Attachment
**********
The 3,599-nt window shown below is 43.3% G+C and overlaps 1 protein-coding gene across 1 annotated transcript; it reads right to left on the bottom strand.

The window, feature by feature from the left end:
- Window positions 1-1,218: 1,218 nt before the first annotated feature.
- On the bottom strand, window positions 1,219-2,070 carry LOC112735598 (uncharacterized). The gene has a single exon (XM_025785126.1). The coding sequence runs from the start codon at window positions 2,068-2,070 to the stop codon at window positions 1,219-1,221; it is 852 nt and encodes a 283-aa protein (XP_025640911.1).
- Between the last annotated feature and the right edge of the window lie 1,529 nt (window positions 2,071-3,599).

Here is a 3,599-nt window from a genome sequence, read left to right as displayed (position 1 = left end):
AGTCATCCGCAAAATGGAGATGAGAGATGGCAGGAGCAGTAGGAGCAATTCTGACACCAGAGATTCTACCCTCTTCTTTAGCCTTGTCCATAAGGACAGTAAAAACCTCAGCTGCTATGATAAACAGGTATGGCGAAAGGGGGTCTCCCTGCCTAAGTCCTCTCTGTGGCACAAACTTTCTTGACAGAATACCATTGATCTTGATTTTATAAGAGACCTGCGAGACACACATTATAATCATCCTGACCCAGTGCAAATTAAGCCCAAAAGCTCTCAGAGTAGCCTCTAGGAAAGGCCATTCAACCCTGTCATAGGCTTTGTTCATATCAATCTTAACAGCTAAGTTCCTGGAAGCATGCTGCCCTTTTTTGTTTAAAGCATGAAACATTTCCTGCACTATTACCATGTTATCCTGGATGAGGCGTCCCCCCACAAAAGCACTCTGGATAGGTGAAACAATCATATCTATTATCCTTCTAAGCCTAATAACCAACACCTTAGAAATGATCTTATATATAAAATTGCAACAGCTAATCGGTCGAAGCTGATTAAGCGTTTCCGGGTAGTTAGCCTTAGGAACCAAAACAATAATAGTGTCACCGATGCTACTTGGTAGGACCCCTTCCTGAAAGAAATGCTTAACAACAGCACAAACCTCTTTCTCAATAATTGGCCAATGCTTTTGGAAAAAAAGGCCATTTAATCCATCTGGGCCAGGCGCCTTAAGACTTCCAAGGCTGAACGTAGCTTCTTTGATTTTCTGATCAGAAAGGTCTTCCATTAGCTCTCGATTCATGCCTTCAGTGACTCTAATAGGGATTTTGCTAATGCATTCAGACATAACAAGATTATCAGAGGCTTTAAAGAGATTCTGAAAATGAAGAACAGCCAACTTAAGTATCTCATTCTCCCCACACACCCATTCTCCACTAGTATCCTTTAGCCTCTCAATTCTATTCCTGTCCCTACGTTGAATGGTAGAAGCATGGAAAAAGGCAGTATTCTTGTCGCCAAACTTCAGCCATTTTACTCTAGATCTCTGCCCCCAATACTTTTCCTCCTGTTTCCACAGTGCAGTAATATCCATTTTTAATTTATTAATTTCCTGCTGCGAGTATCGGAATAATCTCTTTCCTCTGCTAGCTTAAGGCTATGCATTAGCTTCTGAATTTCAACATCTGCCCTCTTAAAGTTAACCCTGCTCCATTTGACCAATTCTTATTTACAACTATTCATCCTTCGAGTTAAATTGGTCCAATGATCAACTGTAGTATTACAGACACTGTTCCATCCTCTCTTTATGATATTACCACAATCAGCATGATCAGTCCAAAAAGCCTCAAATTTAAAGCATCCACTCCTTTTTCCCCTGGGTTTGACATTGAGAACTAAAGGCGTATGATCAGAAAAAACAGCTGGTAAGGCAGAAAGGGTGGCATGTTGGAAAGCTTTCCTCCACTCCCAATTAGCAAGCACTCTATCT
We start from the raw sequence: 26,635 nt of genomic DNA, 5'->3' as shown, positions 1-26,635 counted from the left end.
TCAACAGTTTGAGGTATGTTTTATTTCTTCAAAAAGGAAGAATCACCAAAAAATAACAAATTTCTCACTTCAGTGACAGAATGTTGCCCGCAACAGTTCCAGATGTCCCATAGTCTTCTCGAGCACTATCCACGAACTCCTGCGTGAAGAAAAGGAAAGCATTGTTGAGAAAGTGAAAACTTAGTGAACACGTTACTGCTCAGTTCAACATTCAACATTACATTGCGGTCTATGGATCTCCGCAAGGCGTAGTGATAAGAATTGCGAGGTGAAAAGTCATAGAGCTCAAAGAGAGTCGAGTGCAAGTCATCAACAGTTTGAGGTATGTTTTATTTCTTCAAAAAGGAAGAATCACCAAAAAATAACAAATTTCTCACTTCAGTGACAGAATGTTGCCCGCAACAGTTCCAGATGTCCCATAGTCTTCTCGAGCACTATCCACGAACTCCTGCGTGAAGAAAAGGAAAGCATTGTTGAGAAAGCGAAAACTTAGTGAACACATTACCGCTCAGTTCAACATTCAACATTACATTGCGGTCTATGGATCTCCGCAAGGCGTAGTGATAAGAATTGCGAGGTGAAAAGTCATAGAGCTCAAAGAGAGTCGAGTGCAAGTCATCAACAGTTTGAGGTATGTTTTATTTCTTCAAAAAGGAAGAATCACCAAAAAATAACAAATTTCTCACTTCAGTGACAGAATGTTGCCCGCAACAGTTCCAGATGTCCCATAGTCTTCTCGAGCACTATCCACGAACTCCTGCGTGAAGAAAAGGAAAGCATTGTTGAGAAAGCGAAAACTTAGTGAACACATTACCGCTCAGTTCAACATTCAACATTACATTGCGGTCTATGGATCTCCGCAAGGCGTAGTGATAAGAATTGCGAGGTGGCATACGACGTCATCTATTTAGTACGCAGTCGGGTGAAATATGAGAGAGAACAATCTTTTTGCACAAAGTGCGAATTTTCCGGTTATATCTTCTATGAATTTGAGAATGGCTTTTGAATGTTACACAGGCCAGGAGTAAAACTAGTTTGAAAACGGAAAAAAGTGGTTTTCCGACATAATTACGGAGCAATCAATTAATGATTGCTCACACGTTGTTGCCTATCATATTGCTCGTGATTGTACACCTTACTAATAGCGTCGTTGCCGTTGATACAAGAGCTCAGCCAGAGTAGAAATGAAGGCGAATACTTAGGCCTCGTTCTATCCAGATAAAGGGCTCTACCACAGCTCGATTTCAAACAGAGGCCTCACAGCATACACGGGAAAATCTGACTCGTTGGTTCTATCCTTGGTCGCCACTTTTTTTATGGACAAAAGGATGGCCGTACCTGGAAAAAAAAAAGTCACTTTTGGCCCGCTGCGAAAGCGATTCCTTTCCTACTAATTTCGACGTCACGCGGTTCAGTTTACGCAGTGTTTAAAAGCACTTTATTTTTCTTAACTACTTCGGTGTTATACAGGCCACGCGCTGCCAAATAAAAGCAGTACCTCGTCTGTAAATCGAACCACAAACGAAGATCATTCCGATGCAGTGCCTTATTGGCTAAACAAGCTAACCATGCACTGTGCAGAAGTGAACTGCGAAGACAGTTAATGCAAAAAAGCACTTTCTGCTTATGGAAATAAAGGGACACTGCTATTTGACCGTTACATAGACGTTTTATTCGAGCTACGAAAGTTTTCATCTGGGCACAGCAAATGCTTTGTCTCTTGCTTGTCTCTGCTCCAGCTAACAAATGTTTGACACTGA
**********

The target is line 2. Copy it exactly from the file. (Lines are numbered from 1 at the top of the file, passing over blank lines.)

The window, feature by feature from the left end: